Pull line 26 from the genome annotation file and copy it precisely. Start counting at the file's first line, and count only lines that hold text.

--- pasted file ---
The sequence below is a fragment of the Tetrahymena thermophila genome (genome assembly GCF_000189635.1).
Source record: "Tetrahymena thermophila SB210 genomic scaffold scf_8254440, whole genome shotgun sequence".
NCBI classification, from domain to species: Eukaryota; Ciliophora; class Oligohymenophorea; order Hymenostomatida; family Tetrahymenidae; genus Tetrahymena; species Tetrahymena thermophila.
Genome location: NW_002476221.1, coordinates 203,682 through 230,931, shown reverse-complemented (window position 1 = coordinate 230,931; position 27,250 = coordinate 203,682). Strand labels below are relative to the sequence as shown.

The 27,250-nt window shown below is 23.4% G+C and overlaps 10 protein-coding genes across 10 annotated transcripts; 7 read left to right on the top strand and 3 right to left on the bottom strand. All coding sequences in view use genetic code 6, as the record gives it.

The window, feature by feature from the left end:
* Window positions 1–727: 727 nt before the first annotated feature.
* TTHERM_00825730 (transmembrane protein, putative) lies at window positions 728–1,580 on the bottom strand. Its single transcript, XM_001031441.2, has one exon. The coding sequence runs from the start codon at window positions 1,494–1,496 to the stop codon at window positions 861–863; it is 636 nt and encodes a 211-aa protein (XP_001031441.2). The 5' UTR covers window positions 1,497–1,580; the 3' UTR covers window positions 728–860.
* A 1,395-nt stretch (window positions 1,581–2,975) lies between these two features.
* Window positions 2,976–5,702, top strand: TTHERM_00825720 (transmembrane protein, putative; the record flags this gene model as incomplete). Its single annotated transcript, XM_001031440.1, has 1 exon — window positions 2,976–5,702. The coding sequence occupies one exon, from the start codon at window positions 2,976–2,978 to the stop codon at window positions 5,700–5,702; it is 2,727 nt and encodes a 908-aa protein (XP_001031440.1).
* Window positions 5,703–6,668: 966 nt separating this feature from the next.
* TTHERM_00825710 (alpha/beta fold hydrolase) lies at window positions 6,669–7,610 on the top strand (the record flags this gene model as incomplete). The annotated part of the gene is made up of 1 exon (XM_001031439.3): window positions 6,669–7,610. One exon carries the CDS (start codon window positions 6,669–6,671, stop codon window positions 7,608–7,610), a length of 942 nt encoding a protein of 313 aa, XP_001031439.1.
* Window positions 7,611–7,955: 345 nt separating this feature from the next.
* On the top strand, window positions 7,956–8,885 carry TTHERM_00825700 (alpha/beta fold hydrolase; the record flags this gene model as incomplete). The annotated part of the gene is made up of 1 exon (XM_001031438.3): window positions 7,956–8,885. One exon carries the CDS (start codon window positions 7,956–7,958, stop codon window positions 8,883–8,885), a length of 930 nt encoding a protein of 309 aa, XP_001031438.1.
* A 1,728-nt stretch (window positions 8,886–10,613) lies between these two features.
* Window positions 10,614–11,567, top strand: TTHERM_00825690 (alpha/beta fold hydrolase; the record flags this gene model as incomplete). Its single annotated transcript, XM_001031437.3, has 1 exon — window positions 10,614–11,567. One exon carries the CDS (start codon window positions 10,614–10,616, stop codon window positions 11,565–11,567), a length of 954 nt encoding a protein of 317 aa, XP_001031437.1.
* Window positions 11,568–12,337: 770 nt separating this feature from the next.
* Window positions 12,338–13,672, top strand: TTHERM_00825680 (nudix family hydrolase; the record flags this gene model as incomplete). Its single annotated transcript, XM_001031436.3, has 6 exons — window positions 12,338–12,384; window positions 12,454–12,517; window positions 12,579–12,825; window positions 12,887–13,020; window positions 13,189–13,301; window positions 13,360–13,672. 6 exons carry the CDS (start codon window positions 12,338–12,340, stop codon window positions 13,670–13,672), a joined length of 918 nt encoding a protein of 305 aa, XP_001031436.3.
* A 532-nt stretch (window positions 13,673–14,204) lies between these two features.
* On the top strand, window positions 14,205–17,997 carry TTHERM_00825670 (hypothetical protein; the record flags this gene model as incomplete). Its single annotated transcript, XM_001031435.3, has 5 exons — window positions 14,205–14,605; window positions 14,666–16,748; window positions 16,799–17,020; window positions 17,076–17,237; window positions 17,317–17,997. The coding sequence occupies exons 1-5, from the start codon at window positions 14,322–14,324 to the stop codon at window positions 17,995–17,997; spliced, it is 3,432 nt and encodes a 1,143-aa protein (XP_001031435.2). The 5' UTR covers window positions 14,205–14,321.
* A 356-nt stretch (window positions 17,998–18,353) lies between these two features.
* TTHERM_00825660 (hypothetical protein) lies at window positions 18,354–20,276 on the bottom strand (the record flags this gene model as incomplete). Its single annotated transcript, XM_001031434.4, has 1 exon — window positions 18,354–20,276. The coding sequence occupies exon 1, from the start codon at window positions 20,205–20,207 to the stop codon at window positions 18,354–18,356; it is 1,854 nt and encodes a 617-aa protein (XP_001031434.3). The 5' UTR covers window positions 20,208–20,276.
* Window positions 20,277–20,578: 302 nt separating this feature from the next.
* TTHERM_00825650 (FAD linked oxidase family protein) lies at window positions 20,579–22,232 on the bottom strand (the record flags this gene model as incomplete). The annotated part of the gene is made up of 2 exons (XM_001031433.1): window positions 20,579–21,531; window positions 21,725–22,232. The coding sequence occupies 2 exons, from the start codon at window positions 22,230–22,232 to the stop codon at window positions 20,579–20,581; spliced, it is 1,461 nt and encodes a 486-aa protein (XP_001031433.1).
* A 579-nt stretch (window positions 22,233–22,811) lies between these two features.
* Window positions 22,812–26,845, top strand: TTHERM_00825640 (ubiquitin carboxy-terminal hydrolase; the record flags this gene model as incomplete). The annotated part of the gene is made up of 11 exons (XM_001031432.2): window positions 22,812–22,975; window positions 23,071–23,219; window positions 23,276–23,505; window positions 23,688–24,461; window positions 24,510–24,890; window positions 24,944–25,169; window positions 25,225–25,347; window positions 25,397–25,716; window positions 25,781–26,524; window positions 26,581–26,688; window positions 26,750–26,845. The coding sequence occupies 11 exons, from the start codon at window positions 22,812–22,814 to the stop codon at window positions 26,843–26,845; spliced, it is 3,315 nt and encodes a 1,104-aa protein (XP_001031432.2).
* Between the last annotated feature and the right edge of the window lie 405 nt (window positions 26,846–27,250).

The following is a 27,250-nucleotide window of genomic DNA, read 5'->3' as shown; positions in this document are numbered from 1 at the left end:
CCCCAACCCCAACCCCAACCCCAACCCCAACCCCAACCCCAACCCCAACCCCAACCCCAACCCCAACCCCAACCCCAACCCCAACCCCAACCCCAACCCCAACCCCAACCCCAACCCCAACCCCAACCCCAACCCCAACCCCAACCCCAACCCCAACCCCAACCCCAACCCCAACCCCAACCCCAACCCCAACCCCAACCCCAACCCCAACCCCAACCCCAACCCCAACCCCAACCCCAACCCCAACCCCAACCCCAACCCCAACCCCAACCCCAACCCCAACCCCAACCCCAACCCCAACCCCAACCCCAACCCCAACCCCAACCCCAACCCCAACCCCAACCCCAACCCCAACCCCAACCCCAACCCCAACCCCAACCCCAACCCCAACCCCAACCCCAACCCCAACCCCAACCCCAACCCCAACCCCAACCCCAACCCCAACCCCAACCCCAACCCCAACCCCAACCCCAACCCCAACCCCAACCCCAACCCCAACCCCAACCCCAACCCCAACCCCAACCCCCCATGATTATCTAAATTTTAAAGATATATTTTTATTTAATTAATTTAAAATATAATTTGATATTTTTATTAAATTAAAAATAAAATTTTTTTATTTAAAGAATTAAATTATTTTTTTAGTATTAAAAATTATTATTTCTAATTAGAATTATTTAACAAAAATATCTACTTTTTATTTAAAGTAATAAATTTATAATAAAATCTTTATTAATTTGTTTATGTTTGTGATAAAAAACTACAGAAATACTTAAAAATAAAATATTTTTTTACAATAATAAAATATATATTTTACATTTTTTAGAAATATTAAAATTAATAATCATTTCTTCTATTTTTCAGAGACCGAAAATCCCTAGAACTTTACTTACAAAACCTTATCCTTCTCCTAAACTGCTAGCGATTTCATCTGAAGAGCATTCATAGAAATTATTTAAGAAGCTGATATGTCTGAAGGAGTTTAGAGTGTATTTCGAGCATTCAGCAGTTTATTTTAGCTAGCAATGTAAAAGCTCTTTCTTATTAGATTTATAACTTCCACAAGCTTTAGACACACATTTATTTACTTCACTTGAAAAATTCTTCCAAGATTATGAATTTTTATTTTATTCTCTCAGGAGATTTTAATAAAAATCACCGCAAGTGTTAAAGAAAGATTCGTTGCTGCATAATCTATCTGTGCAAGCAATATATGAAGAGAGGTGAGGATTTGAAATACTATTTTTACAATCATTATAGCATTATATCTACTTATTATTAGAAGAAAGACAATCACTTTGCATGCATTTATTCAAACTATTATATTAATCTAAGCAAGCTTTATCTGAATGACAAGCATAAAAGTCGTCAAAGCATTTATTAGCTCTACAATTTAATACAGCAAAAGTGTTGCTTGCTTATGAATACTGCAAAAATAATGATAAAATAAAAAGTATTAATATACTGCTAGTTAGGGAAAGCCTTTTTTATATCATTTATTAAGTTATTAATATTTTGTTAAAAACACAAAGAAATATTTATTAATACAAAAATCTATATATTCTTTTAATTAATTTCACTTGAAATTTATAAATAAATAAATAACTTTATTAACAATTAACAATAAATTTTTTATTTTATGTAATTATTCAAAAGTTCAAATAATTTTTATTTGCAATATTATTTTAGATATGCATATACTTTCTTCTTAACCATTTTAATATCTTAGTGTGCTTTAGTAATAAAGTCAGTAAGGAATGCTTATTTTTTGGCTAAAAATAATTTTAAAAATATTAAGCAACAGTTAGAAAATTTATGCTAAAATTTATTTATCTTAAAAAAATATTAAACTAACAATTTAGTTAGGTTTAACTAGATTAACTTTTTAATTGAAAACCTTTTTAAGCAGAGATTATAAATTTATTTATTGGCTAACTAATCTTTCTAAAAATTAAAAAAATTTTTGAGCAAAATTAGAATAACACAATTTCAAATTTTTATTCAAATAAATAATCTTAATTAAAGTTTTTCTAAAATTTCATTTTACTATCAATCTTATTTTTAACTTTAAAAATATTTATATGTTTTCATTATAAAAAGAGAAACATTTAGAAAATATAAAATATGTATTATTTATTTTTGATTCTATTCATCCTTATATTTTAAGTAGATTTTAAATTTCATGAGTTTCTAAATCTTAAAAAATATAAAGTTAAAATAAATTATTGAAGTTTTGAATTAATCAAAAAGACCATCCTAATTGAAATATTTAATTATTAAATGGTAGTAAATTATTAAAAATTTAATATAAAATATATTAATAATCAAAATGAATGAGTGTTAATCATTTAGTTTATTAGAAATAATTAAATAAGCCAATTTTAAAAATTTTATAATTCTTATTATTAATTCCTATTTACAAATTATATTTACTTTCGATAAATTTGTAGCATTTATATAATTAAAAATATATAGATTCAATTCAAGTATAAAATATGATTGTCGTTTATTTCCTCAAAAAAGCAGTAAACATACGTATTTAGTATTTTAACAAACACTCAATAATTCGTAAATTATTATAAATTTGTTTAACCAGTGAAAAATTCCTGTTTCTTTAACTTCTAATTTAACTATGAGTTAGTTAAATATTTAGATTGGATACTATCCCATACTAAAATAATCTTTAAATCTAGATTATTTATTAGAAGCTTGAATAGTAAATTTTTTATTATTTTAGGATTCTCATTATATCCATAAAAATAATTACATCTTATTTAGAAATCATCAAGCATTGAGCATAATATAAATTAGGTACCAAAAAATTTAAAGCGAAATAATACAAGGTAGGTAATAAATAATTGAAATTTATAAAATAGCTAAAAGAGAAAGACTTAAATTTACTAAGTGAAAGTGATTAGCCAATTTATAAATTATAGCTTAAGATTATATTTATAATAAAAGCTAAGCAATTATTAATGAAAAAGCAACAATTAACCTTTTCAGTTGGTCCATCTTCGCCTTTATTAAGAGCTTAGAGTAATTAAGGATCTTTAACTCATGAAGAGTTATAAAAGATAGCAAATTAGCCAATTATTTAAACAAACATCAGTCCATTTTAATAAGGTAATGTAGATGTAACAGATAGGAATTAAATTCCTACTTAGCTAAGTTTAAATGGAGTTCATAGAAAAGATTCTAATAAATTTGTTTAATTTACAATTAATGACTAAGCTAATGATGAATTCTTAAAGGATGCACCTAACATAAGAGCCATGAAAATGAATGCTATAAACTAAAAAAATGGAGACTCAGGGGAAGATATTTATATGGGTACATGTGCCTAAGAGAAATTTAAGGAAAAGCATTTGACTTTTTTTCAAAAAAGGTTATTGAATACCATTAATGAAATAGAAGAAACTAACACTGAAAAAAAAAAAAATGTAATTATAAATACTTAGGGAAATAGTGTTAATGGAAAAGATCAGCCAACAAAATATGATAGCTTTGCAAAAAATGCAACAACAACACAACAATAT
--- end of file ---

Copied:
* Window positions 22,812–26,845, top strand: TTHERM_00825640 (ubiquitin carboxy-terminal hydrolase; the record flags this gene model as incomplete). The annotated part of the gene is made up of 11 exons (XM_001031432.2): window positions 22,812–22,975; window positions 23,071–23,219; window positions 23,276–23,505; window positions 23,688–24,461; window positions 24,510–24,890; window positions 24,944–25,169; window positions 25,225–25,347; window positions 25,397–25,716; window positions 25,781–26,524; window positions 26,581–26,688; window positions 26,750–26,845. The coding sequence occupies 11 exons, from the start codon at window positions 22,812–22,814 to the stop codon at window positions 26,843–26,845; spliced, it is 3,315 nt and encodes a 1,104-aa protein (XP_001031432.2).